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Classic Album covers : Unhalfbricking - Fairport Convention

Unhalfbricking is the third album by Fairport Convention and was released in July 1969

Up until the late Sixties, where there was a picture cover, it would normally have featured a portrait of the musicians, the acts name and album title positioned quite prominently. But then something of a revolution began to take place and, thanks to the likes of The Beatles and the Rolling Stones, more creative ideas started to appear

Should a portrait of the artist adorn their album covers or not? The argument has raged for years. Many self conscious acts refuse to allow their face anywhere near the sleeve while others, most notably the more mainstream pop acts, don’t seem to mind too much

It was the style of Island Records’ releases at the time for their acts name and album title not to appear on their sleeves, choosing instead just their logo and catalogue number

Fairport Convention were one of the first bands to take advantage of both of these for Unhalfbricking, the second of three albums they released in 1969. Released in the summer, it came at an extremely difficult time for the band coming just a couple of months after a car crash that killed drummer Martin Lamble and Richard Thompson’s girlfriend Jeannie Franklyn, as the band returned home from a gig in Birmingham. The band’s manager at the time, Joe Boyd, recalls: “That cover shot was taken in early spring, right before the crash, I think”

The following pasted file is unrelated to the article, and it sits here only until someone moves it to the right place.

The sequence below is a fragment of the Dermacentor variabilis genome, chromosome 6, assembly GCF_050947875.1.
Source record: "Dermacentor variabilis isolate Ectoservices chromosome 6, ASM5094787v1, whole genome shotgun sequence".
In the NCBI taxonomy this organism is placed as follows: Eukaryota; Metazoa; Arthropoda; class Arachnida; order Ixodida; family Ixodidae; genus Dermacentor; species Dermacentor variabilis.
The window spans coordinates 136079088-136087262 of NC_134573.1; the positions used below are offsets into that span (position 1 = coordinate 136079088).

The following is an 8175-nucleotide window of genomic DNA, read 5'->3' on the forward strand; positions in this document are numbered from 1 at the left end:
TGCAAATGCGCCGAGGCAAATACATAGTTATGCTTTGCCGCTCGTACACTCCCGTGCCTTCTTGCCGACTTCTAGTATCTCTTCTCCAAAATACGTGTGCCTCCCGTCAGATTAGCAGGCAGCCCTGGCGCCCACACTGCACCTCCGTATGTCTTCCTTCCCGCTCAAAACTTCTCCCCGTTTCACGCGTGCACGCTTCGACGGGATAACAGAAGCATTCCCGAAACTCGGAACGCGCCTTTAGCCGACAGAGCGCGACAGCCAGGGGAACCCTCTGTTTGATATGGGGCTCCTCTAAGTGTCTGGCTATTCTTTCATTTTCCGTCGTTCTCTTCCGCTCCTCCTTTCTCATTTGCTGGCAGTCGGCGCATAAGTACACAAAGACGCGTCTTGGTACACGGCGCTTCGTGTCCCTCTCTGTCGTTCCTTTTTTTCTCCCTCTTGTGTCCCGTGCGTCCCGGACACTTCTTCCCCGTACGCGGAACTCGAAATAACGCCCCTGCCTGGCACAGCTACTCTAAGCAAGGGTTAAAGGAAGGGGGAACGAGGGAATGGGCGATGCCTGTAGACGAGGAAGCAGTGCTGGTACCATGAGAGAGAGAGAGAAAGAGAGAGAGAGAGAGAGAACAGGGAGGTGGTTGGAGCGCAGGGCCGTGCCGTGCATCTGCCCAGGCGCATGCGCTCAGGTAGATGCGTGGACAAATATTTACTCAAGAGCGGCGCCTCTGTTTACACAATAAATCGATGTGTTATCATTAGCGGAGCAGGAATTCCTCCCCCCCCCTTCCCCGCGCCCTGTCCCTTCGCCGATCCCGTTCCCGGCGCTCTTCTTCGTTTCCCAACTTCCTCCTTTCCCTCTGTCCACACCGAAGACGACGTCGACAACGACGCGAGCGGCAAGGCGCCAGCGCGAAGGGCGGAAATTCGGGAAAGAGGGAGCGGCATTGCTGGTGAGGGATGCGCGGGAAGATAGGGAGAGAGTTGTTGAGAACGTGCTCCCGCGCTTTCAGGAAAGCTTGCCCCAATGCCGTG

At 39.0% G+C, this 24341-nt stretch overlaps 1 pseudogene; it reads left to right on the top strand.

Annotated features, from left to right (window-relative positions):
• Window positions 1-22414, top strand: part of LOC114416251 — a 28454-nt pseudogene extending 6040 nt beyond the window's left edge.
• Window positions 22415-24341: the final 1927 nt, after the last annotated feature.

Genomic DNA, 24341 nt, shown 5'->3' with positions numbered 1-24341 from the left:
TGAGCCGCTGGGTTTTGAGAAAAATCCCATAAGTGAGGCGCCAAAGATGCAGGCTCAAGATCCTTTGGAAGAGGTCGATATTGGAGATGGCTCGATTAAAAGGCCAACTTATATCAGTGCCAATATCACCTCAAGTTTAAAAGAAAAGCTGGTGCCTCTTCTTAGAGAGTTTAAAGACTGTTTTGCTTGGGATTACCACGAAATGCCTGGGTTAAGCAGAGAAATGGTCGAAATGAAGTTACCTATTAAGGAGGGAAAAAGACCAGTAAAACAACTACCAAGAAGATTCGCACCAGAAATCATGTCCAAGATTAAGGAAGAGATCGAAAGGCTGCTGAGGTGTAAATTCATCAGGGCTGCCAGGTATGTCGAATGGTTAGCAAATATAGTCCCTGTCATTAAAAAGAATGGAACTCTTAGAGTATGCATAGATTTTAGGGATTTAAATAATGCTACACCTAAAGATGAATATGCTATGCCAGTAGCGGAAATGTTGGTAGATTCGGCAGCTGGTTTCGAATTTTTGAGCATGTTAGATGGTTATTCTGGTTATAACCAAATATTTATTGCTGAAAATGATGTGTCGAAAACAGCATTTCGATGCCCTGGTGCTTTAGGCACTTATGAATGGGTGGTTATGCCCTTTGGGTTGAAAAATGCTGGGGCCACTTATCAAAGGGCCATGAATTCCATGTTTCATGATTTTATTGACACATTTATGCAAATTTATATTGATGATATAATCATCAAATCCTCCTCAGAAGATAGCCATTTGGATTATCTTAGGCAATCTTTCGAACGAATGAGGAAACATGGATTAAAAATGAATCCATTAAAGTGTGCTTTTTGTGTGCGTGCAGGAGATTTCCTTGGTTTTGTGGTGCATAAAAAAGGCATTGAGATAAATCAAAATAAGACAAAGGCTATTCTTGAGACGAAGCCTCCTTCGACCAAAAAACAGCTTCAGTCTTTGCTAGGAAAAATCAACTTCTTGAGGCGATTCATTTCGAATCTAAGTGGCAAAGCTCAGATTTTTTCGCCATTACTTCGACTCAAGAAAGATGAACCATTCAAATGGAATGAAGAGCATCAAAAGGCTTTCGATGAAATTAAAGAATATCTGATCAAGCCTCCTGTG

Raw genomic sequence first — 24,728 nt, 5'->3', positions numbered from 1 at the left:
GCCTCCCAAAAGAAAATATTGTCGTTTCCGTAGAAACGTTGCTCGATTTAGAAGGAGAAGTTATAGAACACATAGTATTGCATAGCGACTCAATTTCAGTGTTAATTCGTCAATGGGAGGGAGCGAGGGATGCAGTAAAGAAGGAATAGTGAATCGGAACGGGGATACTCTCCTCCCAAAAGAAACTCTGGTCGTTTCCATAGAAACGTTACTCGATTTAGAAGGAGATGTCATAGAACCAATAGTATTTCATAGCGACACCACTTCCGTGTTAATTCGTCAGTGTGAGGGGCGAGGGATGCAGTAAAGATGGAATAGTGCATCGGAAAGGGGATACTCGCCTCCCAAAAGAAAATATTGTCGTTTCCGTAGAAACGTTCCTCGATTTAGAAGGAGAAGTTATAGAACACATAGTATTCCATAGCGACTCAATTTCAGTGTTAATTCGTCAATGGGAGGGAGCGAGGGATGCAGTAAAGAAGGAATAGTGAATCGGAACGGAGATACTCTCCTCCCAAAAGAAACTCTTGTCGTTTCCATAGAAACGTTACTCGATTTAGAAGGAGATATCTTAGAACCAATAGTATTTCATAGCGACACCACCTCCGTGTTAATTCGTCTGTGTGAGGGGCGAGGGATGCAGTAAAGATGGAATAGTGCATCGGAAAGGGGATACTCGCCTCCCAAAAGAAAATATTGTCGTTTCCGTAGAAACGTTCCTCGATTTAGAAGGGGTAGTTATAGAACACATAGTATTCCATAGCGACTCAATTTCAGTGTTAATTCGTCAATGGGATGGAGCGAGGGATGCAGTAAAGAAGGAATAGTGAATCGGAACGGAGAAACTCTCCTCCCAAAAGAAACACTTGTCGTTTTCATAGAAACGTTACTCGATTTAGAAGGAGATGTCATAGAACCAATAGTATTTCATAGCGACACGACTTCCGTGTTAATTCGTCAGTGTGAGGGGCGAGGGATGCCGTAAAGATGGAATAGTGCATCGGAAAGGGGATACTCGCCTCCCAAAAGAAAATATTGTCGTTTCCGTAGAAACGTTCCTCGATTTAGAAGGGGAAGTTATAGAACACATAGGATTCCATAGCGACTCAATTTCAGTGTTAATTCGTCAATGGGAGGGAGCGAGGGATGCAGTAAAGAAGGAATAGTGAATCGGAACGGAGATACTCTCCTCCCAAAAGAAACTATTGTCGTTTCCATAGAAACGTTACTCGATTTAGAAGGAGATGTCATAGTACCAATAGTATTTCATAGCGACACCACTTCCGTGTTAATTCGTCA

The album title comes from the word-game, Ghosts, played by the band while travelling to and from gigs. The object was to avoid completing a real word, and Unhalfbricking was Sandy Denny’s creation

Canadian photographer, Eric Hayes, on an 18-month sabbatical in London was chosen by the band to shoot the cover for the album. He liked what Fairport’s were doing and they were fans of his work for other musicians. The shoot took place at Sandy Denny’s parents’ house in Wimbledon on a Sunday afternoon

The photo on the sleeve design for the UK release, featured neither album title nor band name. Instead, the photo captured Denny’s parents, Neil and Edna, standing outside the family home in Arthur Road, Wimbledon,  with the band distantly visible through the garden fence.St Mary’s Church, Wimbledon can be seen in the background

The reason that the sleeve for Unhalfbricking works is because the band aren’t the main focus of the photograph; in fact they are only just visible through the trellis. Instead Neil and Edna stand awkwardly outside the family home, while the band relax in the garden. After the shoot, the band were treated to a fry-up which was also photographed by Hayes and used for the back cover

Although the fashions have changed, the concept behind the image is timeless, with no typography to date it either. The square format frames the photograph wonderfully – the proportions of all the key features are just right. You get the band in photo but they aren’t the main feature

As bassist Ashley Hutchings says poignantly; “My memory of it is bound up with the terrible car crash. On the back cover we’re all eating around a table. The shirt and the leather waistcoat I’m wearing are what I had on when the crash happened. I can clearly remember them being bloodstained. You don’t forget things like that”

In the USA, the band’s record company, A&M Records, didn’t seem to share that viewpoint,  choosing to replace the photograph of Neil and Edna Denny with a picture of circus elephants and a small inset image of the band that certainly won’t win any design awards!

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